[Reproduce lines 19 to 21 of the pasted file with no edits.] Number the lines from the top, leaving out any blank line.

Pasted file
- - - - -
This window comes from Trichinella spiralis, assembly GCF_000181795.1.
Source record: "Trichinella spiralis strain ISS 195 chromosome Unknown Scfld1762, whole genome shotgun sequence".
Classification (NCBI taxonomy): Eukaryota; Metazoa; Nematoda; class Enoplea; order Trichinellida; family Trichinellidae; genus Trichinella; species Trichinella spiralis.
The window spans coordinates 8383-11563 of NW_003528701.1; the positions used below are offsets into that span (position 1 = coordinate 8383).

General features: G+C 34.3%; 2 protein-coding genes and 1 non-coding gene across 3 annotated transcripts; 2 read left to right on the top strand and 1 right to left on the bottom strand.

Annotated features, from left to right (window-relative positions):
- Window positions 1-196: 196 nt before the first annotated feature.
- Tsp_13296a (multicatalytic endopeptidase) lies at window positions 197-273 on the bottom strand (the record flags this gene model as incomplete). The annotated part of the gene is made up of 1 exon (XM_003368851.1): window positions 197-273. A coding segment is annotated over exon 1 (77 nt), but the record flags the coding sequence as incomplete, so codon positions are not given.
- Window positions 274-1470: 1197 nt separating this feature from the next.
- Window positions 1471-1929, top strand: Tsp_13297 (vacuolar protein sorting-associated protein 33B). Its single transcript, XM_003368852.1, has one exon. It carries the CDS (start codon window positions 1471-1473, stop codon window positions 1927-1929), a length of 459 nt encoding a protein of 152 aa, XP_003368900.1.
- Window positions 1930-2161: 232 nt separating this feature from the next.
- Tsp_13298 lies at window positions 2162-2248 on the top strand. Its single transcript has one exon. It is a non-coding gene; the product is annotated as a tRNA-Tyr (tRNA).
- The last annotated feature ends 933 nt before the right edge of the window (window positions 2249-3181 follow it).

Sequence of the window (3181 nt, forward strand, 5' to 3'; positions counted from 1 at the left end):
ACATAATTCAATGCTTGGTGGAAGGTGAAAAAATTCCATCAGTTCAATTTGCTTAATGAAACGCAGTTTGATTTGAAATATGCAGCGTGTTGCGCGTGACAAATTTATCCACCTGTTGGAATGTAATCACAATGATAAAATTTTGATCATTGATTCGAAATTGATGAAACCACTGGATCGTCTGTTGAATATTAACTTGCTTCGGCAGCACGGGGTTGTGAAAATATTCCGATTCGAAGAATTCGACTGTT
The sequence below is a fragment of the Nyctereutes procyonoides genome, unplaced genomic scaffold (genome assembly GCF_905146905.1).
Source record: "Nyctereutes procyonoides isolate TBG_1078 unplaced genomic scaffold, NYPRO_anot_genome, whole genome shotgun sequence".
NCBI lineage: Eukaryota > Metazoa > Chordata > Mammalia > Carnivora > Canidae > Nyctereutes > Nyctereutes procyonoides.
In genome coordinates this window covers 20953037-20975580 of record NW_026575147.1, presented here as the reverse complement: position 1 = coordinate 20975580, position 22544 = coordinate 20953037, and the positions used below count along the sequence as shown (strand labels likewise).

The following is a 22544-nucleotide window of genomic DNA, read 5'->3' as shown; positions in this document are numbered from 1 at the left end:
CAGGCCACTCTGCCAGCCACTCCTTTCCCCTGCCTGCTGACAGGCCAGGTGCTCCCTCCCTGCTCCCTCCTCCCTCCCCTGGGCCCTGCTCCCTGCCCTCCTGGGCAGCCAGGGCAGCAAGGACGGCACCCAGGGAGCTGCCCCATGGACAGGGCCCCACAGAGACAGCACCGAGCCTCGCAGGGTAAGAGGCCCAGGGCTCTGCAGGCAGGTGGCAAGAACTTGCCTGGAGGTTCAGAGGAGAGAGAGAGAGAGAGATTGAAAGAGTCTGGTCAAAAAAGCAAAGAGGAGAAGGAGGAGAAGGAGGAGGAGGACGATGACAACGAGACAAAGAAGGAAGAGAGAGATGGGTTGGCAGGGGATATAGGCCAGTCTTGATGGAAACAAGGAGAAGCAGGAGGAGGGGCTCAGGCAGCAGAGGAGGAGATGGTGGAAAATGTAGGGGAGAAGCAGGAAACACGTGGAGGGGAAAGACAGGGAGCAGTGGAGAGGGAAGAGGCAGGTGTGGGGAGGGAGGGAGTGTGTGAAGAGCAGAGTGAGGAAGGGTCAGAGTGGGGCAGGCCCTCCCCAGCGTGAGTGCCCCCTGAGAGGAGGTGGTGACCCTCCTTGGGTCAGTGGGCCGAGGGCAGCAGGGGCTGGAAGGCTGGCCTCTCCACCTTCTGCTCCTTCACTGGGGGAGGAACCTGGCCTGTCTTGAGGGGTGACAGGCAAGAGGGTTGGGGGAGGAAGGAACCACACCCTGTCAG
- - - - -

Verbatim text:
In genome coordinates this window covers 20953037-20975580 of record NW_026575147.1, presented here as the reverse complement: position 1 = coordinate 20975580, position 22544 = coordinate 20953037, and the positions used below count along the sequence as shown (strand labels likewise).

The following is a 22544-nucleotide window of genomic DNA, read 5'->3' as shown; positions in this document are numbered from 1 at the left end:
CAGGCCACTCTGCCAGCCACTCCTTTCCCCTGCCTGCTGACAGGCCAGGTGCTCCCTCCCTGCTCCCTCCTCCCTCCCCTGGGCCCTGCTCCCTGCCCTCCTGGGCAGCCAGGGCAGCAAGGACGGCACCCAGGGAGCTGCCCCATGGACAGGGCCCCACAGAGACAGCACCGAGCCTCGCAGGGTAAGAGGCCCAGGGCTCTGCAGGCAGGTGGCAAGAACTTGCCTGGAGGTTCAGAGGAGAGAGAGAGAGAGAGATTGAAAGAGTCTGGTCAAAAAAGCAAAGAGGAGAAGGAGGAGAAGGAGGAGGAGGACGATGACAACGAGACAAAGAAGGAAGAGAGAGATGGGTTGGCAGGGGATATAGGCCAGTCTTGATGGAAACAAGGAGAAGCAGGAGGAGGGGCTCAGGCAGCAGAGGAGGAGATGGTGGAAAATGTAGGGGAGAAGCAGGAAACACGTGGAGGGGAAAGACAGGGAGCAGTGGAGAGGGAAGAGGCAGGTGTGGGGAGGGAGGGAGTGTGTGAAGAGCAGAGTGAGGAAGGGTCAGAGTGGGGCAGGCCCTCCCCAGCGTGAGTGCCCCCTGAGAGGAGGTGGTGACCCTCCTTGGGTCAGTGGGCCGAGGGCAGCAGGGGCTGGAAGGCTGGCCTCTCCACCTTCTGCTCCTTCACTGGGGGAGGAACCTGGCCTGTCTTGAGGGGTGACAGGCAAGAGGGTTGGGGGAGGAAGGAACCACACCCTGTCAG